Jack London's merciless take on the survival of the fittest as set in the Alaskan wilderness during the Klondike Gold Rush was enthusiastically received in a time when Western society was eagerly interpreting the world through Darwinian eyes. The story became an instant classic, and insofar as humanity continues to wrestle with the implications of a naturalistic outlook on human affairs, "The Call of the Wild" remains relevant with its stark portrayal of nature, red in tooth and claw.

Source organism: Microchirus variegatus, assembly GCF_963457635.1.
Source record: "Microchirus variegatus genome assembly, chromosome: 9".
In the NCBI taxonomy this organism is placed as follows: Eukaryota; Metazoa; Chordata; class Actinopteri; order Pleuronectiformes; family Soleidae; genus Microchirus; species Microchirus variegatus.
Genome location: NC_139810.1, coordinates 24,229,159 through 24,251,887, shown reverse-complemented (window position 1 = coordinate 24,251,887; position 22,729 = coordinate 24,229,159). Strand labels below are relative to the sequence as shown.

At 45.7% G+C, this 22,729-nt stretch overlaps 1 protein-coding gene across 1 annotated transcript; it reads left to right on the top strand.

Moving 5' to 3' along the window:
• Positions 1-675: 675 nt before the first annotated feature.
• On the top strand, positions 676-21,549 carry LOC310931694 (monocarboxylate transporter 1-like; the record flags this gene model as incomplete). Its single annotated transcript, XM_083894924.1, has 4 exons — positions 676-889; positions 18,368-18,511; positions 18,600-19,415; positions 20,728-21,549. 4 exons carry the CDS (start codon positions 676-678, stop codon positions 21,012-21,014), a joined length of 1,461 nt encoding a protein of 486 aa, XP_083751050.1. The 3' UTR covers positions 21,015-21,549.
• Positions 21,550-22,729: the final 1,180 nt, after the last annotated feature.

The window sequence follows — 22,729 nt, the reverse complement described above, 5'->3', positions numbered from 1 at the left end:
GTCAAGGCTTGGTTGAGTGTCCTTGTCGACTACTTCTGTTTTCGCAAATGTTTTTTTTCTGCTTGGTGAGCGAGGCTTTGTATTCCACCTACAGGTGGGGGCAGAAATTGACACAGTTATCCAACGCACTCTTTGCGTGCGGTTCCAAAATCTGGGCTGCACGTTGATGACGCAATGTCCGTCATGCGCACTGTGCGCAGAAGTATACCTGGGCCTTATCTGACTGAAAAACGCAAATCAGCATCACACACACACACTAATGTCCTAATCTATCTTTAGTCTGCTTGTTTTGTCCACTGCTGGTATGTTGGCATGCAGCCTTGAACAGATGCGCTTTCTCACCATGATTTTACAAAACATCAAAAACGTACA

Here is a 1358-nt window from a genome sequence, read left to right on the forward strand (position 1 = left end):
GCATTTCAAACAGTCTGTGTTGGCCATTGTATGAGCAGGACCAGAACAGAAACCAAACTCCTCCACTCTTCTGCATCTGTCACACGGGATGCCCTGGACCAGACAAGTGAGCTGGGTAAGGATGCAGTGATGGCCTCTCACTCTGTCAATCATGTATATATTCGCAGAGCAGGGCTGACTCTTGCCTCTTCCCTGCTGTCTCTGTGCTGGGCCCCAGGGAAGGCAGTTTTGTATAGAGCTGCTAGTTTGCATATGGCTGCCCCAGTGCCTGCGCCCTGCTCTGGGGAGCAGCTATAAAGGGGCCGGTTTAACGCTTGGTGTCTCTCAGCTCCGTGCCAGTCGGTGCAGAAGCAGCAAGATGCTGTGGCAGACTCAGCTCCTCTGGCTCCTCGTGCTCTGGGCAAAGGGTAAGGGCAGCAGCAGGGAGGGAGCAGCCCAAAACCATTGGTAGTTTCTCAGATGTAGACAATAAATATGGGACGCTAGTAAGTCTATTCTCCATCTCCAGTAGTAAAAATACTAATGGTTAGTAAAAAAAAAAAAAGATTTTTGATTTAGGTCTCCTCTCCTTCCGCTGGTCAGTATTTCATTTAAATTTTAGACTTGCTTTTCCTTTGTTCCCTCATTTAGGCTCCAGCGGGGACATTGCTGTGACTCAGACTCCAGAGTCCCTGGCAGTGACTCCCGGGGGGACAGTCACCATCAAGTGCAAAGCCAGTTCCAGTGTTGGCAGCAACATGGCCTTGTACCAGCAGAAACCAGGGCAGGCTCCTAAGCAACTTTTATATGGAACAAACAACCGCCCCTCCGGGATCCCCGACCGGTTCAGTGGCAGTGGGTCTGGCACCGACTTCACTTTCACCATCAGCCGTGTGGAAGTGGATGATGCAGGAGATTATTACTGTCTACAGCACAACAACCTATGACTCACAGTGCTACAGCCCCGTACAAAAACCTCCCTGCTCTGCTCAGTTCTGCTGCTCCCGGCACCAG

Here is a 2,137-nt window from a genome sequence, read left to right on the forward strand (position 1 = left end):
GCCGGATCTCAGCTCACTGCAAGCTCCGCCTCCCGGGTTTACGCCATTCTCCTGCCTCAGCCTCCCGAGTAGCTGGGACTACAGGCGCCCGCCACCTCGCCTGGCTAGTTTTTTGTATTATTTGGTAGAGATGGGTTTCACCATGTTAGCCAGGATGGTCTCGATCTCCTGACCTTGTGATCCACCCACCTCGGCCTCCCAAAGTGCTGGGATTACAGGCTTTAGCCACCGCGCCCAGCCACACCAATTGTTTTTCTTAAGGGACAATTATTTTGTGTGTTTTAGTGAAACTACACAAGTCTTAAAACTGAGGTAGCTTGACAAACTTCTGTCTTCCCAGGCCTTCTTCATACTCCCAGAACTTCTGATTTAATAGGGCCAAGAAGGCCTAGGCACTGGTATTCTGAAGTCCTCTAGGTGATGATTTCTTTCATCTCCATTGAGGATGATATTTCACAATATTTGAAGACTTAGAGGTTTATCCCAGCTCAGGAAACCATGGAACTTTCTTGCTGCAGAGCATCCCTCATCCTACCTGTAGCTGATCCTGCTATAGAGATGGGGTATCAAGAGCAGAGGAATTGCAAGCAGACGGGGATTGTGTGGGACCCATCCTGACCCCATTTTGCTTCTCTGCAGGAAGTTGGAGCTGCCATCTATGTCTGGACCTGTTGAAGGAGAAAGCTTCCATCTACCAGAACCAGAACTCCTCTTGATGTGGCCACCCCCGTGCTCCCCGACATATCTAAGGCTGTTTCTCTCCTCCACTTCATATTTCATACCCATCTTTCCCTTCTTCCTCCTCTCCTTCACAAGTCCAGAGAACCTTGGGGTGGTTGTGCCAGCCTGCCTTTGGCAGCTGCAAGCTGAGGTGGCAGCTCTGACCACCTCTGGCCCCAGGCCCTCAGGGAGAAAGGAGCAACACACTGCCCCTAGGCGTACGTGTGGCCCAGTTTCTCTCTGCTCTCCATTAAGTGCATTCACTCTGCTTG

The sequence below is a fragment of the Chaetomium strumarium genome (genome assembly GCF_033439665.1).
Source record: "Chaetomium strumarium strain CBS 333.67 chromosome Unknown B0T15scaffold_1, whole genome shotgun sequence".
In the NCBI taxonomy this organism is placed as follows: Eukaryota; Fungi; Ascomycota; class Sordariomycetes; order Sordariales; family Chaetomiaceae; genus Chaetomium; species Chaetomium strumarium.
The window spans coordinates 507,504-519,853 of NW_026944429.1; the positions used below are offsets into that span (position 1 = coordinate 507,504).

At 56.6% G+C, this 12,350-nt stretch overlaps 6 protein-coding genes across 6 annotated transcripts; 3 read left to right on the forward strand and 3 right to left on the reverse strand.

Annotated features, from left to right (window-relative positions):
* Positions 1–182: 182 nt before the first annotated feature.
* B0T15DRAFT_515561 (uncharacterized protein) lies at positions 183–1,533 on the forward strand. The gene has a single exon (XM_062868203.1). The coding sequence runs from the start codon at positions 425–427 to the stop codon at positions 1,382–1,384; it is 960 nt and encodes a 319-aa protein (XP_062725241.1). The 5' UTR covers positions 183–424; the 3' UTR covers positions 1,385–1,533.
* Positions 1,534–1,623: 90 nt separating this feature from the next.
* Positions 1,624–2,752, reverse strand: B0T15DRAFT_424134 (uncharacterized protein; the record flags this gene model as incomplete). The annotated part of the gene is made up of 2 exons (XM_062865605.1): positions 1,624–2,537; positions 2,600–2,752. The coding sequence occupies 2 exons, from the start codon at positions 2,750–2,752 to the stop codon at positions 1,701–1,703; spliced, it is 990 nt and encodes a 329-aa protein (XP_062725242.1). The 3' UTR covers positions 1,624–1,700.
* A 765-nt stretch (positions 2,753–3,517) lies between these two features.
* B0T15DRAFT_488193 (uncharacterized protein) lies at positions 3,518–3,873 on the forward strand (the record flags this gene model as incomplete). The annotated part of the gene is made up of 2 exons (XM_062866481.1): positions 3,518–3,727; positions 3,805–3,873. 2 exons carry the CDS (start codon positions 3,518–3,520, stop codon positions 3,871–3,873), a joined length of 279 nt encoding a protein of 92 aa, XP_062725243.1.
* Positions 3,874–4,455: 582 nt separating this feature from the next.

John Griffith "Jack" London (1876 - 1916) was an American novelist, journalist, and social activist. A pioneer in the then-burgeoning world of commercial magazine fiction, he was one of the first fiction writers to obtain worldwide celebrity and a large fortune from his fiction alone, including science fiction. Some of his most famous works include The Call of the Wild and White Fang, both set in the Klondike Gold Rush, as well as the short stories "To Build a Fire", "An Odyssey of the North", and "Love of Life". He also wrote of the South Pacific in such stories as "The Pearls of Parlay" and "The Heathen", and of the San Francisco Bay area in The Sea Wolf.